Mike Sunnucks: If you have the tea party folks and folks who have certain stances on immigration and the social issues, they think their side is right and the other side is so wrong, you’re not going to get any of those folks. I think it's basically to split the anti-Pearce vote. But the tea party folks probably will be with him no matter what he does.
Dennis Welch: Some of the people I’ve talked to are telling me this has a feel of the former House Speaker Jeff Groscost. He lost an election years ago because of ALT fuels that the media took an intense interest in that race in his small legislative district race. And he lost an election that people thought he was unbeatable in and people are starting to say the same about Pearce in this one.
Mike Sunnucks: I expect Pearce to come out against the media at some point. Like Joe does, the sheriff, “It's the media trying to tear me down. They're behind this. All these stories.” And that works with a lot of Republicans.
Jim Small: And at some point, that’s all he does. And we've seen him do it already. Look at the television coverage and news, it's been Pearce and his supporters saying what Dennis said earlier, the media is not paying attention to what they should and they're out to get me.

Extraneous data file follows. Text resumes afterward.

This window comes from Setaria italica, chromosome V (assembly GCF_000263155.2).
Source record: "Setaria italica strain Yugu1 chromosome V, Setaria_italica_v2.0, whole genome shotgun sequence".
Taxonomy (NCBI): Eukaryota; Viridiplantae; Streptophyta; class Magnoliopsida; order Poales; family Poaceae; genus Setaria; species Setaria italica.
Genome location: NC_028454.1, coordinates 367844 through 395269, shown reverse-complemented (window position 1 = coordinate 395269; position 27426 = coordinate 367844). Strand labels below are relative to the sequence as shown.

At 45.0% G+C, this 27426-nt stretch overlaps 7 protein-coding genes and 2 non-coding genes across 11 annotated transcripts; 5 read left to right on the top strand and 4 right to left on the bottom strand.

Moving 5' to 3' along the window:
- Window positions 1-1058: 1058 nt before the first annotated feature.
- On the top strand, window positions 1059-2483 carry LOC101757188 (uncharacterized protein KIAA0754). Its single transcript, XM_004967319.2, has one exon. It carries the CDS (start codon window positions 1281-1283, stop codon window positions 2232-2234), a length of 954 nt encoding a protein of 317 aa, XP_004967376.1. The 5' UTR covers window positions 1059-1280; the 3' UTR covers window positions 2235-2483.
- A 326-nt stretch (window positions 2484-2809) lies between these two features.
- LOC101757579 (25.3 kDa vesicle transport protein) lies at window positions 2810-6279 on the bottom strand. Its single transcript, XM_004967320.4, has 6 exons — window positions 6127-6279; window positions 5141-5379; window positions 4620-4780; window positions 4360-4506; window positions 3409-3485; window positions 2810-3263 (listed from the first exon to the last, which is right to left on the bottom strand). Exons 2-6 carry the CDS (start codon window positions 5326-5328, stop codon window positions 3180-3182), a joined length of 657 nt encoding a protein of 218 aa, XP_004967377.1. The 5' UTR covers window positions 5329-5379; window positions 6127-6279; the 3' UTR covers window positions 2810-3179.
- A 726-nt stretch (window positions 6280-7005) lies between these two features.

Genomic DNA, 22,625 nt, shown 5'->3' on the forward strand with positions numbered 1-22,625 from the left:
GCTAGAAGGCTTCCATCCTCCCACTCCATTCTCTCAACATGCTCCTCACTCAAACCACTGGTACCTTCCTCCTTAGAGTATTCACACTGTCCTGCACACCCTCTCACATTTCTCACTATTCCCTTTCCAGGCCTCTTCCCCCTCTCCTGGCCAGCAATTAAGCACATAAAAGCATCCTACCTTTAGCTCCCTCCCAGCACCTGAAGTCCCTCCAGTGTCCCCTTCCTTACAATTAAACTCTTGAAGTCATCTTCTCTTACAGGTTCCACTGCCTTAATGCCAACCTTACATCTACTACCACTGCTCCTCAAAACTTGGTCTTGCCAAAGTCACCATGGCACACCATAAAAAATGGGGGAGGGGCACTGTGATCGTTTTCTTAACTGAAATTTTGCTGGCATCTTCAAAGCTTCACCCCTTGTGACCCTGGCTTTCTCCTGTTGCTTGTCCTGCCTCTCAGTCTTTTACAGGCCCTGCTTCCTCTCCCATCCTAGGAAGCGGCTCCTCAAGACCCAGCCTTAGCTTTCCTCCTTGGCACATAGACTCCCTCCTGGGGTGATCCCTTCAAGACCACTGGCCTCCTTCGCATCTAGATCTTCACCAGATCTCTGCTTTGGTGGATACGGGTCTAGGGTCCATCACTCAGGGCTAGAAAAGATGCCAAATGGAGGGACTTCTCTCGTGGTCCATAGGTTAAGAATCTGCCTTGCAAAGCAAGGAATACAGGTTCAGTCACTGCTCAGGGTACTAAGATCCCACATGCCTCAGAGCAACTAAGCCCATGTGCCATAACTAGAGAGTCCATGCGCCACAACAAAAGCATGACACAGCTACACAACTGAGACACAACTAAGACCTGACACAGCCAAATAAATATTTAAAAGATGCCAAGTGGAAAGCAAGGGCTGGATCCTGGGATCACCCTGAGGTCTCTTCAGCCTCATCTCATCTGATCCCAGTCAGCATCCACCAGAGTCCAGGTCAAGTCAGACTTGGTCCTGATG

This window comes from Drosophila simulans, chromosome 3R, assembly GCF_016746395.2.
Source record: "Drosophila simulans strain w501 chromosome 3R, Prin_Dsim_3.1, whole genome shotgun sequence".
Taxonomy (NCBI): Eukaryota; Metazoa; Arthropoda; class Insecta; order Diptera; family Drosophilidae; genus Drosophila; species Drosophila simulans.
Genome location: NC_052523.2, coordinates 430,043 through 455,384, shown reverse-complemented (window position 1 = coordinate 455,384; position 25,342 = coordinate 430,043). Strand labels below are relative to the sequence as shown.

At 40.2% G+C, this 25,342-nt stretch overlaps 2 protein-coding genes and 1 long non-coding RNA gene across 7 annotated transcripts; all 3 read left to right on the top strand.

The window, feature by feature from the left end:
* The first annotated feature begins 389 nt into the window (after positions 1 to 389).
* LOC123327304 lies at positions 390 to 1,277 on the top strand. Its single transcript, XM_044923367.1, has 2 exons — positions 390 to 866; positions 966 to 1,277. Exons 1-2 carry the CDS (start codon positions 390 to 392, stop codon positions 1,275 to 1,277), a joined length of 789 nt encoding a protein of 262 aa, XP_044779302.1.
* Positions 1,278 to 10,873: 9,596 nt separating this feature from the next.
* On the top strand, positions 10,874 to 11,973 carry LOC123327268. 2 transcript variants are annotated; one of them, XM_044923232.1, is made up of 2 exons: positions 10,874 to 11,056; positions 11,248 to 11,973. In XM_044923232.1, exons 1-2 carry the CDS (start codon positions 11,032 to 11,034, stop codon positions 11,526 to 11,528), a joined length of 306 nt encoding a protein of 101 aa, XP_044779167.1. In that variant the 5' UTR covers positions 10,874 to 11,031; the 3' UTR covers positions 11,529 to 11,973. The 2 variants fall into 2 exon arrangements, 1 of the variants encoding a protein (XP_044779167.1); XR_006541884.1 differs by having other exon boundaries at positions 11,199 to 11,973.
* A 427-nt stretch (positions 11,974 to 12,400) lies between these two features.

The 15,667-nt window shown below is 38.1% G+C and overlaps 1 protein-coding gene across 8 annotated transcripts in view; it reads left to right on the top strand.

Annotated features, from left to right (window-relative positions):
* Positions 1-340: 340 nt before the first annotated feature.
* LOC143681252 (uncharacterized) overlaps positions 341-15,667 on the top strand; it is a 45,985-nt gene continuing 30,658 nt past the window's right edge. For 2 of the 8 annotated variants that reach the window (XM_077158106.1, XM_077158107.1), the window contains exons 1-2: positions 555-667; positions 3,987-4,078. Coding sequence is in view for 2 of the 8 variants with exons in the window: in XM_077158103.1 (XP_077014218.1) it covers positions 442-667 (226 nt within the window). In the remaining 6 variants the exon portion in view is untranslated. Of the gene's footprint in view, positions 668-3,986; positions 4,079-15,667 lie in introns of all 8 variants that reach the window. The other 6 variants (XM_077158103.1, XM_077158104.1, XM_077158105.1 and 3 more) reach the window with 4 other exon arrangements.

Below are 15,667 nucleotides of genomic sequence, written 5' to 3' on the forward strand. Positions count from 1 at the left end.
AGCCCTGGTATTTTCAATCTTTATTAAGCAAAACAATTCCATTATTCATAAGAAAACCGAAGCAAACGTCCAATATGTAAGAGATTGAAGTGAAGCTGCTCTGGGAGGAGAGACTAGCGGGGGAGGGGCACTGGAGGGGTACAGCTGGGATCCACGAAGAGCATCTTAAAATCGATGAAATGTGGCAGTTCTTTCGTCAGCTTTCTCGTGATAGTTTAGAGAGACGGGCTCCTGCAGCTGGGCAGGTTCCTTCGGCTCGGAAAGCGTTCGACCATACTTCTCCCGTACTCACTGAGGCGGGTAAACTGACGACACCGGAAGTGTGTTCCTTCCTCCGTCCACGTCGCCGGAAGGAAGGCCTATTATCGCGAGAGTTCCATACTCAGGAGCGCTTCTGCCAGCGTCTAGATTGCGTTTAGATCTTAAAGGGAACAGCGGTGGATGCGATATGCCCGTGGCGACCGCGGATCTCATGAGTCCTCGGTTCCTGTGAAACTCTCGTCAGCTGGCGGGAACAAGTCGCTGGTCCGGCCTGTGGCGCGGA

Ted Simons: For those who think we'll find out who is behind all of this, once we get campaign reports and all that sort of business, that's not necessarily true, is it Jim?
Jim Small: No, a cynical view would be that people pay for signs and signatures and they're not going to step forward and it's going to be up to investigators to find out. I don't see any reason to believe -- if the duplicities in this candidacy is as deep as a lot think it is, I don't think there's a reason that the people will have a turn of honesty. “Yeah, I'm the one who paid $3,000 to get the signatures and $4,000 for the signs.” I don’t see why we would see this to expect this.
Ted Simons: All of the folks who could possibly investigate this, Tom Horne, Republican, Ken Bennett, Republican, Bill Montgomery, Republican.
Ted Simons: We'll leave it at that and my goodness, let's move on to redistricting. We’ve got a fight going on in there. The panel itself going to court to keep Tom Horne from going after the panel.
Mike Sunnucks: Republicans like Tom Horne don't like how the panel has been conducting itself including hiring a consultant from the mapping firm with deep ties to the Obama Administration. That’s kind of the root of this. They think Horne has filed suit claiming they violated open meetings laws. The panel is fighting that and don't want to have to appear in court and they've I guess countersued.